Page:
FTC Warns Websites Offering Tenant Rental Histories of FCRA Obligations

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The Federal Trade Commission sent warning letters to six companies operating websites that provide tenant rental history reports to landlords that they may be subject to the requirements of the Fair Credit Reporting Act, the FTC announced April 3.  

According to the letter, once an entity is deemed to be a consumer reporting agency (CRA), it is required to comply with FCRA, 15 U.S.C. § 1681. This includes organizations such as the letter's recipients--namely, companies that “assemble or evaluate information on individuals' rental histories and provide this information to landlords so that they can screen tenants.”

FCRA Requirements

Once an organization is determined to be a CRA, the letter explained, “the FCRA requires you to take several steps to ensure the fairness, accuracy, and confidentiality of the consumer reports you provide.”

FCRA requires CRAs to, among other things:

• take reasonable steps to ensure that each landlord to whom a consumer report is provided is in fact using the report for tenant screening purposes, and not as a pretext for an impermissible purpose (e.g., for spying on a neighbor or marketing to potential tenants);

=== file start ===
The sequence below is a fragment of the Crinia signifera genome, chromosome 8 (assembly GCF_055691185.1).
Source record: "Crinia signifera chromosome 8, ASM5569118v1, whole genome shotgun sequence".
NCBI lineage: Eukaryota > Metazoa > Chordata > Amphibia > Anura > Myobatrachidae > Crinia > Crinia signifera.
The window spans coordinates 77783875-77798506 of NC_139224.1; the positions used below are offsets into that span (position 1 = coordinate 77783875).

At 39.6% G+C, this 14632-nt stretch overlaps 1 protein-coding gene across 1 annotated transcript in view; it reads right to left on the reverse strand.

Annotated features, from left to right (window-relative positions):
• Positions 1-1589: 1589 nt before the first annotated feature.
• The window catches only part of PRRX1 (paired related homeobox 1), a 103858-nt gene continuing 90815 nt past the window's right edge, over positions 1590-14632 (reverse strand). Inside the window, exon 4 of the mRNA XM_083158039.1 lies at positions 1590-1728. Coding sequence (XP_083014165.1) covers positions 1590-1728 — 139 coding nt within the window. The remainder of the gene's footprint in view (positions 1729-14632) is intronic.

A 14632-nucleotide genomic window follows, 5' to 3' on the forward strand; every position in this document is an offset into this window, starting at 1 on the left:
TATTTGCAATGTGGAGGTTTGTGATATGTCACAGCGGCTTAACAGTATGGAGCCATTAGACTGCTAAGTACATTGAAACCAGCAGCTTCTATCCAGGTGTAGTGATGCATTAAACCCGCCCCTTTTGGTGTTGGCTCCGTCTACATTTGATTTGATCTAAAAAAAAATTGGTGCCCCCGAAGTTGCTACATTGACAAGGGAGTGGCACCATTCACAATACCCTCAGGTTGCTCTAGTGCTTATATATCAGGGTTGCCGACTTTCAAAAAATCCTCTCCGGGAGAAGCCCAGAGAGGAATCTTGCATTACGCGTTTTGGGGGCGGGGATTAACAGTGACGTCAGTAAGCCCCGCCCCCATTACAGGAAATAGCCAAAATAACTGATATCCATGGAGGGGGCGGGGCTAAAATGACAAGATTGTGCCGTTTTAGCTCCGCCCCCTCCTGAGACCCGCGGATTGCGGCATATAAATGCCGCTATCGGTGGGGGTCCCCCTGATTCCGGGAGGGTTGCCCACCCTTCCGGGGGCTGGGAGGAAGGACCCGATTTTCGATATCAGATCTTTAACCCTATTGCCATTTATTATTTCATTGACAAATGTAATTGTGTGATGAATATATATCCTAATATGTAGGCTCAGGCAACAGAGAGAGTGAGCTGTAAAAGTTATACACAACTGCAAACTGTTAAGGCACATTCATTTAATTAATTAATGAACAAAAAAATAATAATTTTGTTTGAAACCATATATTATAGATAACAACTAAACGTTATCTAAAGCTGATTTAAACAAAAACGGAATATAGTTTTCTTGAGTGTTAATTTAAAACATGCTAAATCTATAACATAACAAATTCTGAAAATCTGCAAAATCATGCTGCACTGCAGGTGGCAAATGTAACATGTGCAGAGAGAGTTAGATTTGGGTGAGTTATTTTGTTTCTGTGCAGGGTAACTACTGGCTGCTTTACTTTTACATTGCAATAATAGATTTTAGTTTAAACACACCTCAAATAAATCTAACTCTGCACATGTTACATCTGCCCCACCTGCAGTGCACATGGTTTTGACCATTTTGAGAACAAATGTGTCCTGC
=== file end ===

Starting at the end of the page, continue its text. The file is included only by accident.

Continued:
• take reasonable steps to ensure the maximum possible accuracy of the information provided; and

• provide consumers with copies of their reports upon request and allow them to dispute information that they believe is inaccurate.


The letter reminded recipients that they also have obligations related to the landlords that use the consumer reports, as well as their sources of information. In addition to notifying sources of their obligation to provide accurate information, the CRAs must tell landlords that if they deny housing on the basis of the consumer reports provided, the landlords “must provide the applicant with notice of that fact, along with information about the applicant's right to receive a free copy of his or her report, and the applicant's right to dispute information they believe to be inaccurate.”

Although the letters point out that the commission has not made a determination whether the companies have violated the law, it encouraged the recipients to review their business practices to ensure compliance. It also cautioned the companies that the commission “reserves the right to take action against you based on past or future law violations; your practices also may be subject to laws enforced by other federal, state, or local law enforcement agencies.”

A sample letter is available at http://www.ftc.gov/os/2013/04/130403tenantblacklistingletter.pdf.


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